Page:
- The Washington Times - Monday, August 8, 2005

Drivers who planned to contest their red-light camera and other moving-violation tickets this week will get a break: The D.C. Department of Motor Vehicles shut down its traffic adjudication facility for the rest of the week because of building cooling problems.

The closure at 65 K Street NE has led the DMV to dismiss tickets that were to be contested at hearings scheduled to have taken place this week, department officials said.

“I would imagine they would be ecstatic to know that whatever the circumstance around their ticket, it is canceled,” said Janis Hazel, a spokeswoman for DMV.

Motorists whose tickets have been canceled will receive a letter in the mail in the next few weeks informing them of the decision, she said.

Parking and other non-moving-violation tickets will be put on hold for the week, with fines resuming after the office reopens. Officials are encouraging violators to pay their tickets online or over the phone while the building is closed.

The facility will be closed for at least a week while the D.C. Office of Property Management assesses and repairs the building’s heating and cooling system. The second floor of the facility had to be closed Friday because temperatures were approaching 90 degrees after the air conditioning stopped working.

The facility normally houses DMV’s ticket payment and adjudication functions and its call center, permit control, driver record and insurance services.

About 120 moving-violation ticket hearings were scheduled to take place each day this week, Miss Hazel said.

It is not known how many of these involved red-light or speeding-camera tickets and how much money the District will lose from dismissing those contested tickets, officials said.

Fines for speeding are $50 for going 11 to 15 mph over the speed limit, with $50 added for each additional 5 mph, with a maximum fine of $200. A fine for a red-light violation is $75.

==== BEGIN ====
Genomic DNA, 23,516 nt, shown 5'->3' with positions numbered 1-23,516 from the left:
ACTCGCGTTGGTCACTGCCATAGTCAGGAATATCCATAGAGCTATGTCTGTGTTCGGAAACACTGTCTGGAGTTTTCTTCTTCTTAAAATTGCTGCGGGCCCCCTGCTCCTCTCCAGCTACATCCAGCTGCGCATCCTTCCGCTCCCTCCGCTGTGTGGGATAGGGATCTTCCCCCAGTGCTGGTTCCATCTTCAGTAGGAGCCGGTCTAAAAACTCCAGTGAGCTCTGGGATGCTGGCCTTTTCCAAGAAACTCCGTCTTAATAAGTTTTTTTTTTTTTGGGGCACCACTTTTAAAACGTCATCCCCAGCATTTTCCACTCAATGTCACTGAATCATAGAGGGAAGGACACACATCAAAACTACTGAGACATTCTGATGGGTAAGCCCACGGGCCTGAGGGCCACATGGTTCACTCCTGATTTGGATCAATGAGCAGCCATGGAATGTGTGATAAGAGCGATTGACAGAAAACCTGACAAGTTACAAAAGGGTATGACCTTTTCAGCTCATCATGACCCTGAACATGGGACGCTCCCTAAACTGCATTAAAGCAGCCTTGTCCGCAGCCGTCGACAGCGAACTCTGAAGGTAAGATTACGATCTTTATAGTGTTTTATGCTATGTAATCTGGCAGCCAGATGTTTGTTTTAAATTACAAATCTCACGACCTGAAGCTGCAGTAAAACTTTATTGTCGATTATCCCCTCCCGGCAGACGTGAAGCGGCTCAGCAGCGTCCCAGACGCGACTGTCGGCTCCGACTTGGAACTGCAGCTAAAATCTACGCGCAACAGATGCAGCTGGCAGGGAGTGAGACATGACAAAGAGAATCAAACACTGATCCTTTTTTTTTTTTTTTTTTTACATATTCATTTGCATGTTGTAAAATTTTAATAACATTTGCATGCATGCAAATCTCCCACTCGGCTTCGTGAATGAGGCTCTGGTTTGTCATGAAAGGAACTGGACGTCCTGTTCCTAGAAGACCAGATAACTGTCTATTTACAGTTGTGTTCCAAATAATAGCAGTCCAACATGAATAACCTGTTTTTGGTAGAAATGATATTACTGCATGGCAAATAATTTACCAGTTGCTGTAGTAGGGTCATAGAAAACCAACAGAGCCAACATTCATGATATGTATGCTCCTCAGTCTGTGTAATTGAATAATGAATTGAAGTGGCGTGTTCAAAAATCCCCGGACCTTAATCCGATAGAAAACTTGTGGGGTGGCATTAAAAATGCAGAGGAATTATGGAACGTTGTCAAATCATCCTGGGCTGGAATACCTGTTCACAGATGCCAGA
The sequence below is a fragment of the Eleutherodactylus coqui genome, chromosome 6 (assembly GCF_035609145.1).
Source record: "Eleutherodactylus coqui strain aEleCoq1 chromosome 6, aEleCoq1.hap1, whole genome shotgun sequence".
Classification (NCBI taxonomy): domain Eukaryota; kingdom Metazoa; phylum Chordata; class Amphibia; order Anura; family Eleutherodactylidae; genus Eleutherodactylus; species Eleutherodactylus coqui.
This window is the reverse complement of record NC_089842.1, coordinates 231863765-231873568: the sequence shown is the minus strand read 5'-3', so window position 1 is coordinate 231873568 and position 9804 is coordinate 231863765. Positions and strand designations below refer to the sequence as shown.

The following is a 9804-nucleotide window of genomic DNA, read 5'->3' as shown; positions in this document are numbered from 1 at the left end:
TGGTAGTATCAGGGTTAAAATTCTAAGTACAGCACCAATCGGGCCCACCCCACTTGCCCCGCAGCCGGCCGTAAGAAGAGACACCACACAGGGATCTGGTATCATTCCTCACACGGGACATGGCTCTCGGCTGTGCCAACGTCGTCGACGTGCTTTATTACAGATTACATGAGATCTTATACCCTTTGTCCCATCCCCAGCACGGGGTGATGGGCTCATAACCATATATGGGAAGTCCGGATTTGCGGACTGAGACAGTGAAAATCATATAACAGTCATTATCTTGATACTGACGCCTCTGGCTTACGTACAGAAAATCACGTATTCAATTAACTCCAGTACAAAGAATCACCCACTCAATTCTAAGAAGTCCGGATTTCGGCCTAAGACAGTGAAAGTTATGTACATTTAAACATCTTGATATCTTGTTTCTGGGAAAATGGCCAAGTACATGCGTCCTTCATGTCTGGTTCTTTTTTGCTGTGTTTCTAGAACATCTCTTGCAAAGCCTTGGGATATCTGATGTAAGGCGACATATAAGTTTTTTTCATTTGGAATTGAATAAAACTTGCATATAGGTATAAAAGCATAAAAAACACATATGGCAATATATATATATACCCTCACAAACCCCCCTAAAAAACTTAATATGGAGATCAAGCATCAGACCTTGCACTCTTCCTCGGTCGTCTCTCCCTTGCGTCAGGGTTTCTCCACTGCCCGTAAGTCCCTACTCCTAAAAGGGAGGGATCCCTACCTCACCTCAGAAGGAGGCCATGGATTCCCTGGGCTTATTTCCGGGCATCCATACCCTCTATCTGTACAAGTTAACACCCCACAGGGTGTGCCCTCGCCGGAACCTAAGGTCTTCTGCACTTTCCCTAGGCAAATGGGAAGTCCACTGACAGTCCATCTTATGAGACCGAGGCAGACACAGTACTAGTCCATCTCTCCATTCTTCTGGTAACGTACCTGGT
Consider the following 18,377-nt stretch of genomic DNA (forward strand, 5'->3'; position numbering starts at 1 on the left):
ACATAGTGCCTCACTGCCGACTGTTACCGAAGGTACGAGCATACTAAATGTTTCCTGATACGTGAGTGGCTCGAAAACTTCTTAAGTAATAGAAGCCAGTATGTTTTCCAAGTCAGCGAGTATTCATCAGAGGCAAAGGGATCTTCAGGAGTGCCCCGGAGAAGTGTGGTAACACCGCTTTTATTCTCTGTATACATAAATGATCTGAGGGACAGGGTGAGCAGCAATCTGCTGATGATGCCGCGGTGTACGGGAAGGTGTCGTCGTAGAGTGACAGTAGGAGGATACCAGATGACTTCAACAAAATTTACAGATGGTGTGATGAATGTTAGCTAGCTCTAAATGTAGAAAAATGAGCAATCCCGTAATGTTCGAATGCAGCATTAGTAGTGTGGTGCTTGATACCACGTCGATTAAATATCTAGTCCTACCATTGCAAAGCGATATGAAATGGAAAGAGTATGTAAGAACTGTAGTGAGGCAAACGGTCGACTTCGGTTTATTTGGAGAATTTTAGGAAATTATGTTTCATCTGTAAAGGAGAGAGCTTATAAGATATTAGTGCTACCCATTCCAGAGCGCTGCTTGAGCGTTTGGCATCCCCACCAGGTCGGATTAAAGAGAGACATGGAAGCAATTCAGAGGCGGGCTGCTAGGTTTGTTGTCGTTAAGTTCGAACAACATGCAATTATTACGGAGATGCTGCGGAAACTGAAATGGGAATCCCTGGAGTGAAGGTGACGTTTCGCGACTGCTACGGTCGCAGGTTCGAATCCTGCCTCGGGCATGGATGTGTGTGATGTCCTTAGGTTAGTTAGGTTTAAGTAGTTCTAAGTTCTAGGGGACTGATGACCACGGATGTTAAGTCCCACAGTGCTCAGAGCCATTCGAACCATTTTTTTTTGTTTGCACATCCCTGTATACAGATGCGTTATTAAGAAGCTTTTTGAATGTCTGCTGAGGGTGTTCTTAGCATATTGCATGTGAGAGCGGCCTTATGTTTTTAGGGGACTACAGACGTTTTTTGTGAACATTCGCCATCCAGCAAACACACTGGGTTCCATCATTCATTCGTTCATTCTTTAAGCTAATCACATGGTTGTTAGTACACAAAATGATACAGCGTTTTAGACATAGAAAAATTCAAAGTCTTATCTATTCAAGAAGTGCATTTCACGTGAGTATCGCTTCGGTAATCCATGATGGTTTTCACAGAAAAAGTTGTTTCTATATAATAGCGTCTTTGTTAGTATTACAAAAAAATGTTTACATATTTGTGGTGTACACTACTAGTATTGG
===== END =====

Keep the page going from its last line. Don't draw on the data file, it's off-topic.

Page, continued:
“Our priority is processing customers right now, so I do not have that information available,” Miss Hazel said.

The K Street building — which is scheduled for demolition in October — has had problems with its heating and cooling system for the past several months.

A gas leak shut down the building March 31 and April 1, which led the agency to dismiss all moving-violation tickets. Heating and cooling problems shut down the building May 12 and May 13. Moving-violation tickets were dismissed as a result of that closure.

The DMV is in the process of moving its main office from 301 C Street NW to a site at 95 M Street SW where the United Way was formally housed.

The DMV has systematically been moving units, including its general counsel and human resources department, from K Street to C Street in the past few months in preparation for the final closing.

The cooling problem, Miss Hazel said, has forced the agency to expedite that process as space at the C Street site becomes available.

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